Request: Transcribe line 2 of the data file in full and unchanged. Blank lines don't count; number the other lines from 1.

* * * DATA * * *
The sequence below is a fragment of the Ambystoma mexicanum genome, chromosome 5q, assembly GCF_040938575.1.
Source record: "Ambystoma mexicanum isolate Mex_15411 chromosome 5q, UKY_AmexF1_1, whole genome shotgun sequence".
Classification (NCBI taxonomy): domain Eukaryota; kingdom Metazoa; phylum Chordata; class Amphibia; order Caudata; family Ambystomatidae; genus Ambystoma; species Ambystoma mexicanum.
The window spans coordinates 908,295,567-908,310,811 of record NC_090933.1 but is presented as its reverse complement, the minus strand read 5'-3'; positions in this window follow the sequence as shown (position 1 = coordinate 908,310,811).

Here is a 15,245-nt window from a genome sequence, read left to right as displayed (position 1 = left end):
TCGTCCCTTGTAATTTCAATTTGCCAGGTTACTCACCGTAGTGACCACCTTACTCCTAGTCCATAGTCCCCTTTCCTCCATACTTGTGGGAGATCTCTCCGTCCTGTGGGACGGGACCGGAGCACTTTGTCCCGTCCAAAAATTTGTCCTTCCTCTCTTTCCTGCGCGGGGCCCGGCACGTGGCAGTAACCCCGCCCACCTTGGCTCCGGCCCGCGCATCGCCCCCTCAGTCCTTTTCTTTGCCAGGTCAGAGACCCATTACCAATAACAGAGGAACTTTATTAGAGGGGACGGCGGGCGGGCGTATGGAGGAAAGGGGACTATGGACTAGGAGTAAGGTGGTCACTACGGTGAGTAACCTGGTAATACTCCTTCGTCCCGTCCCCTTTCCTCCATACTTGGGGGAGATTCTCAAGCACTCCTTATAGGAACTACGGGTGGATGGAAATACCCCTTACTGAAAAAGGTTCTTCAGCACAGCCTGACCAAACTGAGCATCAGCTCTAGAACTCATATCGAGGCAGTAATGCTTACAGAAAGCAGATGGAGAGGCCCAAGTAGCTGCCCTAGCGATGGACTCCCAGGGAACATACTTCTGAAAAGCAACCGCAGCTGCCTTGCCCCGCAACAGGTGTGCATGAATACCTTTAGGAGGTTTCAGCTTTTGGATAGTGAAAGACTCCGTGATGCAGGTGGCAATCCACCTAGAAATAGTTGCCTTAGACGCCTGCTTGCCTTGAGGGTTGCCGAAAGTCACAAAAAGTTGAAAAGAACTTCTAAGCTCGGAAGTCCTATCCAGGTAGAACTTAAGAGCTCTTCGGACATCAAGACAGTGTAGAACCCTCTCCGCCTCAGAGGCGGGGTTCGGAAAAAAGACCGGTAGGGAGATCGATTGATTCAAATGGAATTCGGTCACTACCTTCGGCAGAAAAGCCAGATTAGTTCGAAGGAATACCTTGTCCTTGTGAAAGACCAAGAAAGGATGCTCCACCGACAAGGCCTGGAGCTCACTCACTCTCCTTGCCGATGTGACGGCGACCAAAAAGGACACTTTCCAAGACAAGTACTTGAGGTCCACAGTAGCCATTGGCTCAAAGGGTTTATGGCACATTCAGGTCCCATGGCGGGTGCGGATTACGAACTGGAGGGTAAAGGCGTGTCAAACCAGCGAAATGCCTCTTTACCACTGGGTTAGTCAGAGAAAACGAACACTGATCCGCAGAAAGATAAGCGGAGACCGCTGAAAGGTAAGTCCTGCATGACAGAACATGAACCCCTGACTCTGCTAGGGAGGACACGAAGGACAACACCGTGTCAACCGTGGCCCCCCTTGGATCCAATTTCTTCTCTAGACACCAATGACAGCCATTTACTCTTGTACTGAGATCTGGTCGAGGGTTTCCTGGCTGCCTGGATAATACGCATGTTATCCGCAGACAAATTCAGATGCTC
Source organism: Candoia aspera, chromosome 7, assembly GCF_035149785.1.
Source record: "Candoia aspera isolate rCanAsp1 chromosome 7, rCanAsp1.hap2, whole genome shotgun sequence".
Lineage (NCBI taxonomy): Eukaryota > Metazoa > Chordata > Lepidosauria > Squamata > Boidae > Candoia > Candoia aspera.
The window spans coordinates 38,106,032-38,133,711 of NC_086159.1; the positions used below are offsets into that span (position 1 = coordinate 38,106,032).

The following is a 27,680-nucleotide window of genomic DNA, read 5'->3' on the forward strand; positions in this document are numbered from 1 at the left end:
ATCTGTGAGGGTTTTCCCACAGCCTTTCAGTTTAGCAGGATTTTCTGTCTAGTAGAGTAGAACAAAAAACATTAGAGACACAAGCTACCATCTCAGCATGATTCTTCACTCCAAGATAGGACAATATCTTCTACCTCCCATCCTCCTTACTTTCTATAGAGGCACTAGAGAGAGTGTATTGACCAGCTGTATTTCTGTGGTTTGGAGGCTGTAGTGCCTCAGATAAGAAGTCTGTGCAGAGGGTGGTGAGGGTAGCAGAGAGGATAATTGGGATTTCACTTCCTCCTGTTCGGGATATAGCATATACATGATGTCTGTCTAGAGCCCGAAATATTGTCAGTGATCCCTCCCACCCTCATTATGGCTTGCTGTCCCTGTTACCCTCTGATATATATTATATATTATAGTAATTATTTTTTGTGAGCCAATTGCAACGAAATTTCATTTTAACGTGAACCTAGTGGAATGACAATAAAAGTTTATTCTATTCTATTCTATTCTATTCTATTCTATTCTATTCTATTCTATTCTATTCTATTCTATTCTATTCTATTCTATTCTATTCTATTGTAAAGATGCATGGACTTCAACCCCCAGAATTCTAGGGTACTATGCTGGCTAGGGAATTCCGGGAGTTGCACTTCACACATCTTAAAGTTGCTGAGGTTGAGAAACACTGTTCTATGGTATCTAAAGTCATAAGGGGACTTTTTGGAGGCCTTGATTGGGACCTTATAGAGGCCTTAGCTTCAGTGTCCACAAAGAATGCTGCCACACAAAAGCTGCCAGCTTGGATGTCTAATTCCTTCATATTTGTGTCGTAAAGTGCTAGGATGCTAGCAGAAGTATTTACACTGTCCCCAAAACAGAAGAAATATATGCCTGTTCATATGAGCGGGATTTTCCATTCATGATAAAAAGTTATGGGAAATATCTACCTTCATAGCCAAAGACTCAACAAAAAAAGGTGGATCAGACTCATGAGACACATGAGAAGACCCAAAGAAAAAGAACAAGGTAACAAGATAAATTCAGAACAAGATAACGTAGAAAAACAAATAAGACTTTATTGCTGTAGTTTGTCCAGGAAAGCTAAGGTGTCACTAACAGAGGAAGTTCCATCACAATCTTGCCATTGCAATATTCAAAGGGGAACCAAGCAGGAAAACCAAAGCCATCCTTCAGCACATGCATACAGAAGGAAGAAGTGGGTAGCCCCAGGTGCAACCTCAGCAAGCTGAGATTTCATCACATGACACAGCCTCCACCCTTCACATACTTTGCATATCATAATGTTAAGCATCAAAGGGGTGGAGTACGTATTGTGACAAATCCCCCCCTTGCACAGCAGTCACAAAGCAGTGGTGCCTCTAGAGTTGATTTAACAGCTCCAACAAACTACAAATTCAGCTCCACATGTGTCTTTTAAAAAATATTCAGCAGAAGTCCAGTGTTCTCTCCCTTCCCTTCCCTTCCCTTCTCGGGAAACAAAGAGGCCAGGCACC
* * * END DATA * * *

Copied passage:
Source record: "Ambystoma mexicanum isolate Mex_15411 chromosome 5q, UKY_AmexF1_1, whole genome shotgun sequence".